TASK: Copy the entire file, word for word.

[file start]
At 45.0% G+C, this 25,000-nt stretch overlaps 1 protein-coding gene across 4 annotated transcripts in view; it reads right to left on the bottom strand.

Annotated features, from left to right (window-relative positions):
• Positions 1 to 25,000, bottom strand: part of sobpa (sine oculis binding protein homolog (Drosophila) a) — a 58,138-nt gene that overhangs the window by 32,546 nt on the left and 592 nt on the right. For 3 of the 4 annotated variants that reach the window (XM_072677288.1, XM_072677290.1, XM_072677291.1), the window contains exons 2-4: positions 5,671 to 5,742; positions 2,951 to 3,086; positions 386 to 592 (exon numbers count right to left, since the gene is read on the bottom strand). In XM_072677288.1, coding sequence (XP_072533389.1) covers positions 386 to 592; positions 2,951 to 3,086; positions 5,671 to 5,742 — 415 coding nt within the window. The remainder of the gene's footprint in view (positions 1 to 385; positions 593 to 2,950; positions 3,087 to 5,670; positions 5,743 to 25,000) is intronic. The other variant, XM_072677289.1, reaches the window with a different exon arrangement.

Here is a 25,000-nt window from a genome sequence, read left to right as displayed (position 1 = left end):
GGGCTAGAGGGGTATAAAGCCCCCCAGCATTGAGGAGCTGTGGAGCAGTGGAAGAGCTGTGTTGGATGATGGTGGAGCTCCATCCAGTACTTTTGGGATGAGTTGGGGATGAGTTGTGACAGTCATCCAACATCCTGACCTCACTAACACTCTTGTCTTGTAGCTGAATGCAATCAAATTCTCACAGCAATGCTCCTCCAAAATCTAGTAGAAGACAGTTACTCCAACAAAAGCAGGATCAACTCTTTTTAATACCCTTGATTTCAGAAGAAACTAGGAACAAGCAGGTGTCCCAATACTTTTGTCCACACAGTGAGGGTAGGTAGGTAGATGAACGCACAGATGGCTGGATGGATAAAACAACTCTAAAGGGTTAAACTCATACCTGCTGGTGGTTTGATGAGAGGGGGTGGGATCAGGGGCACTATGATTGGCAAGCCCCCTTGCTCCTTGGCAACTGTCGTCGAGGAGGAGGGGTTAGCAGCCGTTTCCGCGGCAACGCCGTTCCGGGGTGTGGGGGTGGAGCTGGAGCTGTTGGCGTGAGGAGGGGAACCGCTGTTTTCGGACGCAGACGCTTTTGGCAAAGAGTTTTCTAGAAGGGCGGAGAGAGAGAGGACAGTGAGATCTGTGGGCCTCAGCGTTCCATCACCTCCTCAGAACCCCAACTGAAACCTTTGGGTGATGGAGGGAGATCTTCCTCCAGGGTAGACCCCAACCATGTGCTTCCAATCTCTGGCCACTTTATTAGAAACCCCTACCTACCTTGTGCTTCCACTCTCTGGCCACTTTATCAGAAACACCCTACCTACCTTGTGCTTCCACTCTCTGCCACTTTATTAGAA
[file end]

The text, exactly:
At 45.0% G+C, this 25,000-nt stretch overlaps 1 protein-coding gene across 4 annotated transcripts in view; it reads right to left on the bottom strand.

Annotated features, from left to right (window-relative positions):
• Positions 1 to 25,000, bottom strand: part of sobpa (sine oculis binding protein homolog (Drosophila) a) — a 58,138-nt gene that overhangs the window by 32,546 nt on the left and 592 nt on the right. For 3 of the 4 annotated variants that reach the window (XM_072677288.1, XM_072677290.1, XM_072677291.1), the window contains exons 2-4: positions 5,671 to 5,742; positions 2,951 to 3,086; positions 386 to 592 (exon numbers count right to left, since the gene is read on the bottom strand). In XM_072677288.1, coding sequence (XP_072533389.1) covers positions 386 to 592; positions 2,951 to 3,086; positions 5,671 to 5,742 — 415 coding nt within the window. The remainder of the gene's footprint in view (positions 1 to 385; positions 593 to 2,950; positions 3,087 to 5,670; positions 5,743 to 25,000) is intronic. The other variant, XM_072677289.1, reaches the window with a different exon arrangement.

Here is a 25,000-nt window from a genome sequence, read left to right as displayed (position 1 = left end):
GGGCTAGAGGGGTATAAAGCCCCCCAGCATTGAGGAGCTGTGGAGCAGTGGAAGAGCTGTGTTGGATGATGGTGGAGCTCCATCCAGTACTTTTGGGATGAGTTGGGGATGAGTTGTGACAGTCATCCAACATCCTGACCTCACTAACACTCTTGTCTTGTAGCTGAATGCAATCAAATTCTCACAGCAATGCTCCTCCAAAATCTAGTAGAAGACAGTTACTCCAACAAAAGCAGGATCAACTCTTTTTAATACCCTTGATTTCAGAAGAAACTAGGAACAAGCAGGTGTCCCAATACTTTTGTCCACACAGTGAGGGTAGGTAGGTAGATGAACGCACAGATGGCTGGATGGATAAAACAACTCTAAAGGGTTAAACTCATACCTGCTGGTGGTTTGATGAGAGGGGGTGGGATCAGGGGCACTATGATTGGCAAGCCCCCTTGCTCCTTGGCAACTGTCGTCGAGGAGGAGGGGTTAGCAGCCGTTTCCGCGGCAACGCCGTTCCGGGGTGTGGGGGTGGAGCTGGAGCTGTTGGCGTGAGGAGGGGAACCGCTGTTTTCGGACGCAGACGCTTTTGGCAAAGAGTTTTCTAGAAGGGCGGAGAGAGAGAGGACAGTGAGATCTGTGGGCCTCAGCGTTCCATCACCTCCTCAGAACCCCAACTGAAACCTTTGGGTGATGGAGGGAGATCTTCCTCCAGGGTAGACCCCAACCATGTGCTTCCAATCTCTGGCCACTTTATTAGAAACCCCTACCTACCTTGTGCTTCCACTCTCTGGCCACTTTATCAGAAACACCCTACCTACCTTGTGCTTCCACTCTCTGCCACTTTATTAGAA